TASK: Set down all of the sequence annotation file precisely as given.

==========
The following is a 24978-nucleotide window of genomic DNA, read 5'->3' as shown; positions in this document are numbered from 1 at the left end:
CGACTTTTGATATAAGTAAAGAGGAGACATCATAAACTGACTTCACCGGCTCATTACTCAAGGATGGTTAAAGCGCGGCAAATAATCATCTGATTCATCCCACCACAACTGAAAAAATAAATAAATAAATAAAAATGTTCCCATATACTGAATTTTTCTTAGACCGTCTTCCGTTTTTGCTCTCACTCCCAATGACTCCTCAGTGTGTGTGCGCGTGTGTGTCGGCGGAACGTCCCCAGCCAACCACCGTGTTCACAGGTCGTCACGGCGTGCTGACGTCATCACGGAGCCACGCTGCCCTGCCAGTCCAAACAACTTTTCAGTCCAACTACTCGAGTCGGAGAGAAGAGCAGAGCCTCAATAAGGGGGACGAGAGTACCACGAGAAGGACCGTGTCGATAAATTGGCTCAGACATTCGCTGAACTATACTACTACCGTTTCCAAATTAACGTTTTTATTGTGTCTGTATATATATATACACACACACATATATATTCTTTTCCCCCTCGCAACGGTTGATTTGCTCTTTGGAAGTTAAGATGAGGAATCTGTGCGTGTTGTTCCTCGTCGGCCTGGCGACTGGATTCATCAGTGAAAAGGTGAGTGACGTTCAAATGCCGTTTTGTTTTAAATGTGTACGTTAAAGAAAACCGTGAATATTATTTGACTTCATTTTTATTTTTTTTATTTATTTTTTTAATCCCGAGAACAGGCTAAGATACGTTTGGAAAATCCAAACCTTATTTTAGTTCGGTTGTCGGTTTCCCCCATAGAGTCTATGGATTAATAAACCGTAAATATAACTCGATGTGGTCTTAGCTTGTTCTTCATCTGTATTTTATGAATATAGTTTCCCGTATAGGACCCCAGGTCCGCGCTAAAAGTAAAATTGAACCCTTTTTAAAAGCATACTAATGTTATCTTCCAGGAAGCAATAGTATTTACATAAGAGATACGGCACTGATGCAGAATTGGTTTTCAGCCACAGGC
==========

The following is a 24978-nucleotide window of genomic DNA, read 5'->3' as shown; positions in this document are numbered from 1 at the left end:
CGACTTTTGATATAAGTAAAGAGGAGACATCATAAACTGACTTCACCGGCTCATTACTCAAGGATGGTTAAAGCGCGGCAAATAATCATCTGATTCATCCCACCACAACTGAAAAAATAAATAAATAAATAAAAATGTTCCCATATACTGAATTTTTCTTAGACCGTCTTCCGTTTTTGCTCTCACTCCCAATGACTCCTCAGTGTGTGTGCGCGTGTGTGTCGGCGGAACGTCCCCAGCCAACCACCGTGTTCACAGGTCGTCACGGCGTGCTGACGTCATCACGGAGCCACGCTGCCCTGCCAGTCCAAACAACTTTTCAGTCCAACTACTCGAGTCGGAGAGAAGAGCAGAGCCTCAATAAGGGGGACGAGAGTACCACGAGAAGGACCGTGTCGATAAATTGGCTCAGACATTCGCTGAACTATACTACTACCGTTTCCAAATTAACGTTTTTATTGTGTCTGTATATATATATACACACACACATATATATTCTTTTCCCCCTCGCAACGGTTGATTTGCTCTTTGGAAGTTAAGATGAGGAATCTGTGCGTGTTGTTCCTCGTCGGCCTGGCGACTGGATTCATCAGTGAAAAGGTGAGTGACGTTCAAATGCCGTTTTGTTTTAAATGTGTACGTTAAAGAAAACCGTGAATATTATTTGACTTCATTTTTATTTTTTTTATTTATTTTTTTAATCCCGAGAACAGGCTAAGATACGTTTGGAAAATCCAAACCTTATTTTAGTTCGGTTGTCGGTTTCCCCCATAGAGTCTATGGATTAATAAACCGTAAATATAACTCGATGTGGTCTTAGCTTGTTCTTCATCTGTATTTTATGAATATAGTTTCCCGTATAGGACCCCAGGTCCGCGCTAAAAGTAAAATTGAACCCTTTTTAAAAGCATACTAATGTTATCTTCCAGGAAGCAATAGTATTTACATAAGAGATACGGCACTGATGCAGAATTGGTTTTCAGCCACAGGC